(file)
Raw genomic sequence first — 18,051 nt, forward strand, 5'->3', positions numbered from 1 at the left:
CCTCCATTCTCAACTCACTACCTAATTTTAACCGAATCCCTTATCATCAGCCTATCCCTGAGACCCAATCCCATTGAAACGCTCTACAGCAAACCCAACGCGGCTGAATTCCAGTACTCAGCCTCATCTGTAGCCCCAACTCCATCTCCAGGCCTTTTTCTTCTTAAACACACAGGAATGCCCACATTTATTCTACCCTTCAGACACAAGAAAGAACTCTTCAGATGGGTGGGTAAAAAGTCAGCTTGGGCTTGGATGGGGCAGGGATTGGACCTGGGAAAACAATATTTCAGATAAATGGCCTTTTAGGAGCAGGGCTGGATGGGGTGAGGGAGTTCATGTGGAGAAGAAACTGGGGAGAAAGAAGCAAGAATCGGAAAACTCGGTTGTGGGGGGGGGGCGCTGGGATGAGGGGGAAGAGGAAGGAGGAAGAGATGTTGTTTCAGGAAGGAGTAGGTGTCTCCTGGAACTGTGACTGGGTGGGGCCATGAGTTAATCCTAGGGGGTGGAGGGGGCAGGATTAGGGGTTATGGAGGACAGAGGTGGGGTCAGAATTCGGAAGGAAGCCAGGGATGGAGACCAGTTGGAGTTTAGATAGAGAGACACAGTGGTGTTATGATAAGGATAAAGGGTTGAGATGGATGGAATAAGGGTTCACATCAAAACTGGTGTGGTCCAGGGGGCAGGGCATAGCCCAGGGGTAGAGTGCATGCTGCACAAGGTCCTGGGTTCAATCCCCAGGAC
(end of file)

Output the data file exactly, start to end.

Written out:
Raw genomic sequence first — 18,051 nt, forward strand, 5'->3', positions numbered from 1 at the left:
CCTCCATTCTCAACTCACTACCTAATTTTAACCGAATCCCTTATCATCAGCCTATCCCTGAGACCCAATCCCATTGAAACGCTCTACAGCAAACCCAACGCGGCTGAATTCCAGTACTCAGCCTCATCTGTAGCCCCAACTCCATCTCCAGGCCTTTTTCTTCTTAAACACACAGGAATGCCCACATTTATTCTACCCTTCAGACACAAGAAAGAACTCTTCAGATGGGTGGGTAAAAAGTCAGCTTGGGCTTGGATGGGGCAGGGATTGGACCTGGGAAAACAATATTTCAGATAAATGGCCTTTTAGGAGCAGGGCTGGATGGGGTGAGGGAGTTCATGTGGAGAAGAAACTGGGGAGAAAGAAGCAAGAATCGGAAAACTCGGTTGTGGGGGGGGGGCGCTGGGATGAGGGGGAAGAGGAAGGAGGAAGAGATGTTGTTTCAGGAAGGAGTAGGTGTCTCCTGGAACTGTGACTGGGTGGGGCCATGAGTTAATCCTAGGGGGTGGAGGGGGCAGGATTAGGGGTTATGGAGGACAGAGGTGGGGTCAGAATTCGGAAGGAAGCCAGGGATGGAGACCAGTTGGAGTTTAGATAGAGAGACACAGTGGTGTTATGATAAGGATAAAGGGTTGAGATGGATGGAATAAGGGTTCACATCAAAACTGGTGTGGTCCAGGGGGCAGGGCATAGCCCAGGGGTAGAGTGCATGCTGCACAAGGTCCTGGGTTCAATCCCCAGGAC